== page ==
It remains only to regulate Russia’s “natural” advantages
It is amazing but when something extraordinary happens (hostage taking of several hundred theatergoers in Moscow, for instance), and here your are, the problems which seemed unsolvable before, start realizing in a very easy manner. Today member of the European Commission Pascal Lamy, who has come to Moscow to negotiate Russia’s incorporation into the WTO, told the leadership of the Russian Union of Businessmen and Industrialist sthat Russia’s membership in the international organization was a practically settled problem. Russian businessmen must be happy because of it indeed. In Lamy’s words, there are just two basic problems which must be settled for this. What are they?
Pascal Lamy says that Russia’s domestic prices for energy resources must be equated to the world prices and access to the domestic market of services must be liberalized for foreign companies. It is to be mentioned here that President Putin has personally refused to equate the prices; and the Russian business elite won’t let foreigners have a free access to the market of services. And the business elite exerts great pressure upon the Russian authorities concerning this problem.
After the meeting with the European Commission representative, Director General of the Severstal metallurgical company, Alexey Mordashov, said that a compromise with the WTO must include three problems: prices for energy resources, protection of several economy sectors and asses to the market of services.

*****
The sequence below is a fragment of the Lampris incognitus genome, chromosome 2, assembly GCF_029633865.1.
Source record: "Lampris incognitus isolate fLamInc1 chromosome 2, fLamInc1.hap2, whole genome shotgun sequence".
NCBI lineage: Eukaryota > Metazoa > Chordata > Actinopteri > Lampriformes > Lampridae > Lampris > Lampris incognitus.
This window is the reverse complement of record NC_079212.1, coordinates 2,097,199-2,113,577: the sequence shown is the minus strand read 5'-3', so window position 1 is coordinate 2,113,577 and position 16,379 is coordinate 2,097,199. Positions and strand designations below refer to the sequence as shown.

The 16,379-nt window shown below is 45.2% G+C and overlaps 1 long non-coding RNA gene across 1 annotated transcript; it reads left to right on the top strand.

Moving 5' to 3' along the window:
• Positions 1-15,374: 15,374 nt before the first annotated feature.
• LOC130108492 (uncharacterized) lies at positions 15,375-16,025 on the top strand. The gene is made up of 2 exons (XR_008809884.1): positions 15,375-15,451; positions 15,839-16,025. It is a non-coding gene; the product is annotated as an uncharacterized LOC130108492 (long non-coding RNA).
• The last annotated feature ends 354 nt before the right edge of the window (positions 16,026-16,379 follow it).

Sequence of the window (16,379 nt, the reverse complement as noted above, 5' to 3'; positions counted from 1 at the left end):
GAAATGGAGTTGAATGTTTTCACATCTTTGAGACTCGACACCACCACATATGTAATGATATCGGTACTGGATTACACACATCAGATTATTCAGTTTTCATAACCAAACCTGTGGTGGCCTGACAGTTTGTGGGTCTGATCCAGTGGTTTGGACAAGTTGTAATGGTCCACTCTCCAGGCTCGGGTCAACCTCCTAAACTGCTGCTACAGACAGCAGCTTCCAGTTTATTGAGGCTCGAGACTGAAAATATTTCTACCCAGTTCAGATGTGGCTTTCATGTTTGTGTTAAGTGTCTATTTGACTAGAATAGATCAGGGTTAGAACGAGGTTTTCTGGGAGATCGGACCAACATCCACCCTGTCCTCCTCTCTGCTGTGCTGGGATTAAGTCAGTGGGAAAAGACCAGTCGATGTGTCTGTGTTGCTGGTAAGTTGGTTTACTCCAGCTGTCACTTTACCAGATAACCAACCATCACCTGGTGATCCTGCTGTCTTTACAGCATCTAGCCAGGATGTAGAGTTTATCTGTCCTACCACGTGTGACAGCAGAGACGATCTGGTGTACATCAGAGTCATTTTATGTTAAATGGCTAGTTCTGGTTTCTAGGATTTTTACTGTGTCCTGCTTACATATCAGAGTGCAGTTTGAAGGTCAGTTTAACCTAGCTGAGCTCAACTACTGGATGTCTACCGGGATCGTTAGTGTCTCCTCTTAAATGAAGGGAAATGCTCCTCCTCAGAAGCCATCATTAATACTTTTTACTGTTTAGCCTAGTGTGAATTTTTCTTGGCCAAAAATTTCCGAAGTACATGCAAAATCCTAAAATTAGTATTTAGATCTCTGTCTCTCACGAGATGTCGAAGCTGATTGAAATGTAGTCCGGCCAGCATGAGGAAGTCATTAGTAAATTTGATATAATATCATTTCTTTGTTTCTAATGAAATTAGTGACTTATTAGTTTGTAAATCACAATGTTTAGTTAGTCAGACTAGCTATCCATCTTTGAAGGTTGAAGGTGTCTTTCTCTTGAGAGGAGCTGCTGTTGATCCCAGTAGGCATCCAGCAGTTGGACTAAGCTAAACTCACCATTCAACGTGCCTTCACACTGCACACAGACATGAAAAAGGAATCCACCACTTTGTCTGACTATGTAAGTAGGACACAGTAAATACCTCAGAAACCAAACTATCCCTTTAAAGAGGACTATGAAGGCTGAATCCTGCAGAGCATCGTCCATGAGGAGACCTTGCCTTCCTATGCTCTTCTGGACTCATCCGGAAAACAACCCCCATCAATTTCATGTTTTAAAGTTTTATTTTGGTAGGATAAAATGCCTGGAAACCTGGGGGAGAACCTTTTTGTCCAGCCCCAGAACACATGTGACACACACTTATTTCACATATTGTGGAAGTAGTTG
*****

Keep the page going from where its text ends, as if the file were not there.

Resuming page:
That is why, as concerning the first item, the Russian Union of Businessmen and Industrialists suggests that the WTO’s demand on leveling the domestic and the world prices for energy resources by the means of state regulation instruments should be turned down. Especially, that the problem has been already turned down by the Russia President. Alexey Mordashov thinks that instead of it Russia can assume the obligation to reform the energy sector with a view of its liberalization. It will be easy to carry out the obligation as the Russian parliament is to pass the laws on the energy reform very soon.
As for other issues, the positions of Russia and the WTO don’t differ drastically. Russia suggests that some sectors of the Russian economy should be protected from the Western competition for a transition period of 8-10 years. The WTO seems to be not so strictly objecting to the idea. And the idea of the market of services liberalization is practically welcomed in the country now. So, will Russia enter the WTO?